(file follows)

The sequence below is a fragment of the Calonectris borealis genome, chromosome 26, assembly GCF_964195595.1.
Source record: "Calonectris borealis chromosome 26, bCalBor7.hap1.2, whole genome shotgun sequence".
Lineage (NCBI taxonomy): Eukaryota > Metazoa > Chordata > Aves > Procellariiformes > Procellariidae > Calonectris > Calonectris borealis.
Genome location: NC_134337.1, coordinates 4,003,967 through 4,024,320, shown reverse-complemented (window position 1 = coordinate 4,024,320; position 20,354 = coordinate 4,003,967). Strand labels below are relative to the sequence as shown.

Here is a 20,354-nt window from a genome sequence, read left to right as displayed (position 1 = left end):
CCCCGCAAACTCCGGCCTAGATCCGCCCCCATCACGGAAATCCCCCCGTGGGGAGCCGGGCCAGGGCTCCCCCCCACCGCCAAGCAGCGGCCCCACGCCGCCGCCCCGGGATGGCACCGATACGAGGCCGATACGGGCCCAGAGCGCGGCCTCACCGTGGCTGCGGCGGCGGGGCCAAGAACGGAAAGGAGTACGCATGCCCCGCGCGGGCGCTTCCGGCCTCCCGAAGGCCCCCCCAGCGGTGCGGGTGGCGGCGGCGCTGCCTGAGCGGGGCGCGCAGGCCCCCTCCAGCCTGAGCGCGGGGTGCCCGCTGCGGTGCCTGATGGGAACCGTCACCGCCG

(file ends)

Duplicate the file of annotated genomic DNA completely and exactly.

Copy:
The sequence below is a fragment of the Calonectris borealis genome, chromosome 26, assembly GCF_964195595.1.
Source record: "Calonectris borealis chromosome 26, bCalBor7.hap1.2, whole genome shotgun sequence".
Lineage (NCBI taxonomy): Eukaryota > Metazoa > Chordata > Aves > Procellariiformes > Procellariidae > Calonectris > Calonectris borealis.
Genome location: NC_134337.1, coordinates 4,003,967 through 4,024,320, shown reverse-complemented (window position 1 = coordinate 4,024,320; position 20,354 = coordinate 4,003,967). Strand labels below are relative to the sequence as shown.

Here is a 20,354-nt window from a genome sequence, read left to right as displayed (position 1 = left end):
CCCCGCAAACTCCGGCCTAGATCCGCCCCCATCACGGAAATCCCCCCGTGGGGAGCCGGGCCAGGGCTCCCCCCCACCGCCAAGCAGCGGCCCCACGCCGCCGCCCCGGGATGGCACCGATACGAGGCCGATACGGGCCCAGAGCGCGGCCTCACCGTGGCTGCGGCGGCGGGGCCAAGAACGGAAAGGAGTACGCATGCCCCGCGCGGGCGCTTCCGGCCTCCCGAAGGCCCCCCCAGCGGTGCGGGTGGCGGCGGCGCTGCCTGAGCGGGGCGCGCAGGCCCCCTCCAGCCTGAGCGCGGGGTGCCCGCTGCGGTGCCTGATGGGAACCGTCACCGCCG